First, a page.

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PR- 019-10
January 14, 2010


City Will Use Funds to Assist Homebuyers, Purchase and Renovate Foreclosed Units and Develop Vacant Sites

Mayor Michael R. Bloomberg announced today that the U.S. Department of Housing and Urban Development (HUD) has awarded more than $20 million in Recovery Act funding to the New York City Department of Housing Preservation and Development under HUD's Neighborhood Stabilization Program 2. The grants were awarded competitively to applicants who developed the most innovative ideas to address the impact of the foreclosure crisis on local communities while demonstrating they have the capacity to be responsible stewards of taxpayer dollars. The City will use the funds to buy, renovate and resell foreclosed properties in the most-affected neighborhoods to low- and moderate-income families.

"We've been acting aggressively to protect and strengthen the neighborhoods hit hardest by the foreclosure crisis, and this grant will allow us to do even more," said Mayor Bloomberg. "Over the last eight years, we've worked to build strong, safe neighborhoods, and we will not let the current mortgage crisis destabilize our communities and threaten our quality of life. I want to thank New York City's congressional delegation, President Obama, HUD Secretary Donovan, Rafael Cestero and the Department of Housing Preservation and Development and our for-profit and non-profit development partners for helping us win these funds."

"This is great news. I look forward to putting these funds to work strengthening and stabilizing our neighborhoods by purchasing and rehabilitating foreclosed and vacant properties that are negatively impacting communities," said Housing Preservation and Development Commissioner Rafael E. Cestero. "Bringing families back into these properties complements New York City's efforts in foreclosure prevention. I urge any New Yorker who fears losing their home to foreclosure to call 311 at the first hint of trouble. The Center for New York City Neighborhoods, with its strong and expert network of community housing advisors, stands ready to help."

The City's ongoing anti-foreclosure efforts include creating the Center for NYC Neighborhoods (CNYCN) in December 2007. It has distributed more than $6 million annually in grants to more than 30 nonprofit service providers to help homeowners at risk of mortgage foreclosure throughout the five boroughs assist thousands of homeowners facing foreclosure. Since launching their operations, CNYCN has reached over six thousand New York City residents with free housing counseling and legal services, submitting more than 1,800 loan modification packages.  In February 2009, the Center launched a dedicated call center that serves as the primary point of contact for all New York City homeowners in distress. When homeowners call 311, they are transferred to the call center which conducts intake interviews and connects homeowners to free expert counseling services in their neighborhood.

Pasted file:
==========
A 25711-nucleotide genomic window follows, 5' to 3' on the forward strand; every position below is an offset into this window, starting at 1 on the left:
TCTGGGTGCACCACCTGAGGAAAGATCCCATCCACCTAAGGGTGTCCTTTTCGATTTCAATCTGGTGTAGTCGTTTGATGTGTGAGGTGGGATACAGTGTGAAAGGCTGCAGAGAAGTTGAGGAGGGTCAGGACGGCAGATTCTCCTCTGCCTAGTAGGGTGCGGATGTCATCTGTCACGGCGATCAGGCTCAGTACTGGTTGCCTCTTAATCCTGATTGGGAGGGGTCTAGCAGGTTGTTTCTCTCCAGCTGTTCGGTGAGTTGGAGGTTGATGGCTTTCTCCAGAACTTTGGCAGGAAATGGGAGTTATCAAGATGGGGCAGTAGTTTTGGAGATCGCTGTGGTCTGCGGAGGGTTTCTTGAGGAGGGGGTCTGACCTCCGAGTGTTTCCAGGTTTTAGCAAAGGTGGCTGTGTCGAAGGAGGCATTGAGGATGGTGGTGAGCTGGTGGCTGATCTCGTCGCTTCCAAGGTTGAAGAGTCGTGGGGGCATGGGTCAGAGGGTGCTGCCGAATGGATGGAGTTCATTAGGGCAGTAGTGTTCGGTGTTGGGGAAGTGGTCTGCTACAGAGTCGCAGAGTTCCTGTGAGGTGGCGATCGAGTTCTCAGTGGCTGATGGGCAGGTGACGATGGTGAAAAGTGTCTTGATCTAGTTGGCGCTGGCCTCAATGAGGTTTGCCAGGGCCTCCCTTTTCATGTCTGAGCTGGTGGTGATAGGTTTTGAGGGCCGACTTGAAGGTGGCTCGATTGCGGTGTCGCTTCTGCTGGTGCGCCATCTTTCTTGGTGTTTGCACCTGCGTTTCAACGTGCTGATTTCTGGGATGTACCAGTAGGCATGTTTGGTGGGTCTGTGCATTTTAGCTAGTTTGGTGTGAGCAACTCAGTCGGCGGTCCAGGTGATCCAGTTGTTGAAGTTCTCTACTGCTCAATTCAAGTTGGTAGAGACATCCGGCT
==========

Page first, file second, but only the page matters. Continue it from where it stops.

In addition to the award to HPD, two other New York City housing agencies received NSP funding in Round 2: Habitat for Humanity New York was awarded $10.5 million and Community Builders received an award of $5.5 million.

The Neighborhood Stabilization Program was created to address the foreclosure crisis, create jobs, and grow local economies by providing communities with the resources to purchase and rehabilitate foreclosed homes and convert them to affordable housing.  NSP will also help to prevent future foreclosures by requiring housing counseling for families receiving homebuyer assistance funds through NSP.  In addition, it will protect homebuyers by requiring grantees to ensure that new homebuyers under this program obtain a mortgage from a lender who agrees to comply with sound lending practices. Last year, HUD awarded nearly $4 billion in NSP formula funds to over 300 grantees nationwide to help state and local governments respond to rising foreclosures and falling home values.


Stu Loeser / Andrew Brent   (212) 788-2958

Catie Marshall / Eric Bederman   (Housing Preservation and Development)
(212) 863-5176

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